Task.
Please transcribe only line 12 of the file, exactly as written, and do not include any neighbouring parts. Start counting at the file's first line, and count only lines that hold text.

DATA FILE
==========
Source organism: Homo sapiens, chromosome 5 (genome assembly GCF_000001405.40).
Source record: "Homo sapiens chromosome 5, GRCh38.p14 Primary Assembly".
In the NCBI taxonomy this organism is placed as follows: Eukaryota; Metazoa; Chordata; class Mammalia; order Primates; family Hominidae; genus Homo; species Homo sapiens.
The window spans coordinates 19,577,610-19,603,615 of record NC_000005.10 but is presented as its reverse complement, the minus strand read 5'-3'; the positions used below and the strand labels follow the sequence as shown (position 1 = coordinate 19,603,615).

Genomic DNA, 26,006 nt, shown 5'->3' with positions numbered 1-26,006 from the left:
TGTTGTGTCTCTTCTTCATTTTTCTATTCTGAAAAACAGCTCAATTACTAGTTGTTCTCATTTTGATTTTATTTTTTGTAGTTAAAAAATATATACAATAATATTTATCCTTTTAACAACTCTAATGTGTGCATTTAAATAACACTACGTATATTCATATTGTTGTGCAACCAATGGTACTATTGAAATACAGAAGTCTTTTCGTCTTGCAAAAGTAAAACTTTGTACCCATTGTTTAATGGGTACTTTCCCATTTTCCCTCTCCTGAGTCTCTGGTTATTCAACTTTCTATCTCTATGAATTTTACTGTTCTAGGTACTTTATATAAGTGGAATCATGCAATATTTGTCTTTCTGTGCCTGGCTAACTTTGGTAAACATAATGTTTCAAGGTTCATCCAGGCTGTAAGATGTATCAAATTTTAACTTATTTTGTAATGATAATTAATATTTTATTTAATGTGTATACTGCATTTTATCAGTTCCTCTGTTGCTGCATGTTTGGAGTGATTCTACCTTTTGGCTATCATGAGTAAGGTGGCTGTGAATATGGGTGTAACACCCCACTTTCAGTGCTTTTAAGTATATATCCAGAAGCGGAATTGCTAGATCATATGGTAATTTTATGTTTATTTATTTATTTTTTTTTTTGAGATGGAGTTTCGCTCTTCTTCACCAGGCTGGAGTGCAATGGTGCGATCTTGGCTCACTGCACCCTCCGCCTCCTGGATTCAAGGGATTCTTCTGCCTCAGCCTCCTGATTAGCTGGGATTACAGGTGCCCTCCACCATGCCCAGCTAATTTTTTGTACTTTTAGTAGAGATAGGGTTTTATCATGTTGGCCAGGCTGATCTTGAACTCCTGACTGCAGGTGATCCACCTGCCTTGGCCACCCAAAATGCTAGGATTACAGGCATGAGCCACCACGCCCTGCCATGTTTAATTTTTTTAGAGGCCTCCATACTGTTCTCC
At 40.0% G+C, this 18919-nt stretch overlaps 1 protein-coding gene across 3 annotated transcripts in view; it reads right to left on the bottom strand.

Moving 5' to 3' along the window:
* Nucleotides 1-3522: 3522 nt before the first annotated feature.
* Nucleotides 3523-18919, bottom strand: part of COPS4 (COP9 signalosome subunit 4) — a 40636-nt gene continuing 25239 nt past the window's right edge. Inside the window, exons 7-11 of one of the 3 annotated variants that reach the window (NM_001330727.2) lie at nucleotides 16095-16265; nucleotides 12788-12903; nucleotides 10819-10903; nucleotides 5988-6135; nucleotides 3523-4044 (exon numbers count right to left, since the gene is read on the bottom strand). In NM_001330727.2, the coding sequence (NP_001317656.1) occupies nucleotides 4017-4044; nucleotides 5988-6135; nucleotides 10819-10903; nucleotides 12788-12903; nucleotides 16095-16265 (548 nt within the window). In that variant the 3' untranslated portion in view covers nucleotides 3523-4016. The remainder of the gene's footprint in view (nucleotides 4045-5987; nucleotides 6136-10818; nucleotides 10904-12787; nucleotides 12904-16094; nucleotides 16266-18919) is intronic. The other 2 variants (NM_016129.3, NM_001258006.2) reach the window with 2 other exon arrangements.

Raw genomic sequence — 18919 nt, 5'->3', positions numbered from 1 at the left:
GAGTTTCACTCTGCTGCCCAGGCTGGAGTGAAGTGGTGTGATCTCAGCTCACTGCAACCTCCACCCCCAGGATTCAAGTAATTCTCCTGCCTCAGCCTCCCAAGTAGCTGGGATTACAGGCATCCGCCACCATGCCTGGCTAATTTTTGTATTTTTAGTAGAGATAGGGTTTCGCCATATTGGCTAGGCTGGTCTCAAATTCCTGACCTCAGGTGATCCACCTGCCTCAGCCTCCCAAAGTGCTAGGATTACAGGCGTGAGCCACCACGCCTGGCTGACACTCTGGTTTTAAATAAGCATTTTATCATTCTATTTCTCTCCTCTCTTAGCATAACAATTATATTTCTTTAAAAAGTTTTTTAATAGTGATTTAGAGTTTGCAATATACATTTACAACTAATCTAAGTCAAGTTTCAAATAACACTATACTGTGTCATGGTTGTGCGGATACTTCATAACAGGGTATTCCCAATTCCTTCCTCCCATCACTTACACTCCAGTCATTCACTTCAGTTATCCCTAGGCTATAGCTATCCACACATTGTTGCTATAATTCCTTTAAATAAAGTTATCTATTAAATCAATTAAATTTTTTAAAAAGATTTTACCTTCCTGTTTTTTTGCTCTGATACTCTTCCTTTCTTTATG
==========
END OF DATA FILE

GAGTTTCACTCTGCTGCCCAGGCTGGAGTGAAGTGGTGTGATCTCAGCTCACTGCAACCTCCACCCCCAGGATTCAAGTAATTCTCCTGCCTCAGCCTCCCAAGTAGCTGGGATTACAGGCATCCGCCACCATGCCTGGCTAATTTTTGTATTTTTAGTAGAGATAGGGTTTCGCCATATTGGCTAGGCTGGTCTCAAATTCCTGACCTCAGGTGATCCACCTGCCTCAGCCTCCCAAAGTGCTAGGATTACAGGCGTGAGCCACCACGCCTGGCTGACACTCTGGTTTTAAATAAGCATTTTATCATTCTATTTCTCTCCTCTCTTAGCATAACAATTATATTTCTTTAAAAAGTTTTTTAATAGTGATTTAGAGTTTGCAATATACATTTACAACTAATCTAAGTCAAGTTTCAAATAACACTATACTGTGTCATGGTTGTGCGGATACTTCATAACAGGGTATTCCCAATTCCTTCCTCCCATCACTTACACTCCAGTCATTCACTTCAGTTATCCCTAGGCTATAGCTATCCACACATTGTTGCTATAATTCCTTTAAATAAAGTTATCTATTAAATCAATTAAATTTTTTAAAAAGATTTTACCTTCCTGTTTTTTTGCTCTGATACTCTTCCTTTCTTTATG